Happy processing and see you there!
Today’s Photog Tip of the Week is presented by Ann McRae, longtime Canadian Smugger, Pro shooter and Support Hero extraordinaire. If you’ve never received an awesome help reply from Ann, you’re missing out! Your histogram can make or break your image. Knowing how to read your histogram will dramatically help you get it right in-camera… which will improve the shots you take and increase your number of keepers. Here’s the scoop straight from a pro who knows.
What’s a Histogram?
The histogram is a graphical representation of the brightness of your image. It shows the amount of dark areas on the left and the amount of bright areas on the right, which means that you can make decisions about the settings you’re using to shoot a scene.
The histogram is your key to getting the very best possible photograph in-camera.
The good news is that almost every digital camera released in the last few years has the ability to display a histogram on the LCD. You may be surprised at the difference between the information in your histogram and the JPG preview of your images on your camera’s LCD. Many folks overlook the fact that the LCD screen is backlit, which makes the image look much brighter than it actually is. Watch the histogram instead and don’t be fooled!
Expose to the Right… but Not Too Much
The “ideal” histogram shows mid tones that are evenly distributed between the darkest and lightest points in the scene. But remember that a histogram is just a graphical representation of the data in the photograph, so there’s no real right or wrong!
The following two photos show properly exposed scenes but the histograms in the upper right corners look dramatically different:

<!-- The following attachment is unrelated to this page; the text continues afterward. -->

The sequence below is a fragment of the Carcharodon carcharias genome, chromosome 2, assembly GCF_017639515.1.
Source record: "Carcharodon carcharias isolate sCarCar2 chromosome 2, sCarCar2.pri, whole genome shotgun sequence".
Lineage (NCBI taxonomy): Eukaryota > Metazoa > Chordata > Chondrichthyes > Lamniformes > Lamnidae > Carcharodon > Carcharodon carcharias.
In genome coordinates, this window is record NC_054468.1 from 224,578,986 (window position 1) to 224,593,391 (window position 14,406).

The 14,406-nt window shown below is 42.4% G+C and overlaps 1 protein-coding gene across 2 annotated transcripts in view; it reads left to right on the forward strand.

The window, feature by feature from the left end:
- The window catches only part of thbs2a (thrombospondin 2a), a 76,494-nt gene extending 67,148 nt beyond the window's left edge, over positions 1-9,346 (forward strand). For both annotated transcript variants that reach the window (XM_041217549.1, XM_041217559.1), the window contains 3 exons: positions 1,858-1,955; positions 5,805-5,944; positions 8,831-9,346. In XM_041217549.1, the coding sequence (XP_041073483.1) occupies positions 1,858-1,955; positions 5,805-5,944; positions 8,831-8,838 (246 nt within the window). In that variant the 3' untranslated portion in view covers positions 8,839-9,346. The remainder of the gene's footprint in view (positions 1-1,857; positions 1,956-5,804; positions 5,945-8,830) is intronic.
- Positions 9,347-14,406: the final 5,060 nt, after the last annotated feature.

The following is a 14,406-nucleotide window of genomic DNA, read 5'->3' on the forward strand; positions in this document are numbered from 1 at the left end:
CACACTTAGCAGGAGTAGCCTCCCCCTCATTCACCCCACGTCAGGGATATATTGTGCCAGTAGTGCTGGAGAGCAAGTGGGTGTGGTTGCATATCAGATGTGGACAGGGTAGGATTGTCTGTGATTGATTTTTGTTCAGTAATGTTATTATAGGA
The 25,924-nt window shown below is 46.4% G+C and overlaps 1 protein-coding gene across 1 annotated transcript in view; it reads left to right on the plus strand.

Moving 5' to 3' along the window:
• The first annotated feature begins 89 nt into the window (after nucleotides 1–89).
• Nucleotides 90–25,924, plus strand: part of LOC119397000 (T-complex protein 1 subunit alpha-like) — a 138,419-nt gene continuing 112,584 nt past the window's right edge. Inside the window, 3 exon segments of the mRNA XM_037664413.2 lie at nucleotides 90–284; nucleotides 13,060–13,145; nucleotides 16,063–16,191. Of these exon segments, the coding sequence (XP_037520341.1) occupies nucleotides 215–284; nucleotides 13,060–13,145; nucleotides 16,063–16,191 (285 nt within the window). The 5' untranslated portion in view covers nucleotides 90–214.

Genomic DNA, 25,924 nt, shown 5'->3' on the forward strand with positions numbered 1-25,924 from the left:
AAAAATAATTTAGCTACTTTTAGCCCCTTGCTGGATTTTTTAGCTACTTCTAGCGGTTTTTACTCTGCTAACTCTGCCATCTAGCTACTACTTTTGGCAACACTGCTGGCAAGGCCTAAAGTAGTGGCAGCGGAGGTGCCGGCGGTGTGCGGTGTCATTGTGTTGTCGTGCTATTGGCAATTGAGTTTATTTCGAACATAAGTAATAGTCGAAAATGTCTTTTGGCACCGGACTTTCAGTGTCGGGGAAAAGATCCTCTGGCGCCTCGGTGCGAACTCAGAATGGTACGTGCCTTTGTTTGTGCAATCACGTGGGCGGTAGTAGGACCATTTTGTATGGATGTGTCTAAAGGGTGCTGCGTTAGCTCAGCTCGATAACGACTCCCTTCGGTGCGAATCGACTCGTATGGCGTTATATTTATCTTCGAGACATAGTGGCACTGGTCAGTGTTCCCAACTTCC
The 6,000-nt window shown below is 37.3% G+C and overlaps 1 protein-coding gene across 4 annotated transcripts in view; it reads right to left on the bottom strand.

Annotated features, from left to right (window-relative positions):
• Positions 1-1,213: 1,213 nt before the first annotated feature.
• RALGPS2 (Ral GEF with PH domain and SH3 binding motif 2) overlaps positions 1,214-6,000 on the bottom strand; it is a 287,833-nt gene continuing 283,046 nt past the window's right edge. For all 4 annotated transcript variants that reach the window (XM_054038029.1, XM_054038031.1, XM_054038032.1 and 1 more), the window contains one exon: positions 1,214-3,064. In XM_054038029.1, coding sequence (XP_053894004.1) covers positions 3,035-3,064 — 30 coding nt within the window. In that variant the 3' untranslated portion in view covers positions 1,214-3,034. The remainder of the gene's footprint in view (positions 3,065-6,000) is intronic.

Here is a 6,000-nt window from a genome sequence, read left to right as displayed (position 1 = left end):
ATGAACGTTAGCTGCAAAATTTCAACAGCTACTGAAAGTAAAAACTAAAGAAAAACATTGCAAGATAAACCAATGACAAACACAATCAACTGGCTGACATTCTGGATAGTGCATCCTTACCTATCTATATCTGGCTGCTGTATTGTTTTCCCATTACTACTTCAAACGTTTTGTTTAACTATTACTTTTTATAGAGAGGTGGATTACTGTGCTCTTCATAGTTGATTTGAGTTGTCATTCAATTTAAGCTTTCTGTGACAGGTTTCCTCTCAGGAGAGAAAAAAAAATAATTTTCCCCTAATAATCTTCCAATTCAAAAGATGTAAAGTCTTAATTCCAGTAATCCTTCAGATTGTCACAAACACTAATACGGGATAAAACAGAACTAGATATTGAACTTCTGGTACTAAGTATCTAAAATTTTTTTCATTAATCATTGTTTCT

In the above photo, there is a broad range of colors and therefore the data is distributed across the whole graph.
On the other hand, almost all of this above scene is bright white snow so most of the data is pushed to the far right. Kelso is properly exposed and you can see plenty of detail in his face.
Why You Should Get it Right
Don’t overexpose the scene. The histogram for this kind of shot looks like it has a big hump on the right, possibly even falling off the right side of the chart. Some cameras display blinking areas on your LCD preview image to warn you that your images are too bright. Data in the overexposed areas is lost and will simply be flat white with no details. Here those areas are shown in red:
Don’t underexpose the scene. A histogram with the majority of the information to the far left (dark shadows) is underexposed. When you do this, you run a higher chance that prints made from this photo will turn out dramatically darker than you expect. This is because you’re processing and editing your digital photo on a backlit monitor or LCD, which is much brighter than a physical print that is lit with reflected light. You may be able to pick out details in the shadows when looking at an image on a monitor, but those details will be lost in a print.
(Bonus: Find more technical reasons for exposing to the right explained over at Luminous Landscape.)
Here are two versions of the same shot with completely different exposures. See how the histogram sits in each one?
Histograms for Effective Post Processing
Of course, once you have a well exposed photograph you may still want to do some post production work to be sure that you are getting the most out of the data that you have.
Bumping the exposure, fill light and tone curve of this example image just a tad pushes the bump from the middle of the histogram to the right, and really does a lot to enhance the image:
Once again, watching your histogram really pays off. Learn to love it and use it!